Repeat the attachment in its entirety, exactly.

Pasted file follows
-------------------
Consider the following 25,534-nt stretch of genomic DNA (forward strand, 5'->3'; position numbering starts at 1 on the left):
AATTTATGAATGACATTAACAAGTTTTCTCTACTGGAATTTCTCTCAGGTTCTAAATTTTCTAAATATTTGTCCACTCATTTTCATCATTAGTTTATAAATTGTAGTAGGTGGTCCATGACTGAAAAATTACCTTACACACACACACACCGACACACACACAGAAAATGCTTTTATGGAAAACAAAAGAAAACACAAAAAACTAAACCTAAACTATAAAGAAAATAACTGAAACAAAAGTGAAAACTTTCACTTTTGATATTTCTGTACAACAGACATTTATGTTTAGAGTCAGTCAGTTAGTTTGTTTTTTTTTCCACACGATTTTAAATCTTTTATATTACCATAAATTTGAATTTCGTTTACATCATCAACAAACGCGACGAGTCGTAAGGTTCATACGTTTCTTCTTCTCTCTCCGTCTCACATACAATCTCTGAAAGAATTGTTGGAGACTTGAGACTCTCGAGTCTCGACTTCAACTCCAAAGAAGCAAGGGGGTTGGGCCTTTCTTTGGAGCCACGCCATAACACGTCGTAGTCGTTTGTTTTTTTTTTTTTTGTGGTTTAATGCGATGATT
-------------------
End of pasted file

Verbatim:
Consider the following 25,534-nt stretch of genomic DNA (forward strand, 5'->3'; position numbering starts at 1 on the left):
AATTTATGAATGACATTAACAAGTTTTCTCTACTGGAATTTCTCTCAGGTTCTAAATTTTCTAAATATTTGTCCACTCATTTTCATCATTAGTTTATAAATTGTAGTAGGTGGTCCATGACTGAAAAATTACCTTACACACACACACACCGACACACACACAGAAAATGCTTTTATGGAAAACAAAAGAAAACACAAAAAACTAAACCTAAACTATAAAGAAAATAACTGAAACAAAAGTGAAAACTTTCACTTTTGATATTTCTGTACAACAGACATTTATGTTTAGAGTCAGTCAGTTAGTTTGTTTTTTTTTCCACACGATTTTAAATCTTTTATATTACCATAAATTTGAATTTCGTTTACATCATCAACAAACGCGACGAGTCGTAAGGTTCATACGTTTCTTCTTCTCTCTCCGTCTCACATACAATCTCTGAAAGAATTGTTGGAGACTTGAGACTCTCGAGTCTCGACTTCAACTCCAAAGAAGCAAGGGGGTTGGGCCTTTCTTTGGAGCCACGCCATAACACGTCGTAGTCGTTTGTTTTTTTTTTTTTTGTGGTTTAATGCGATGATT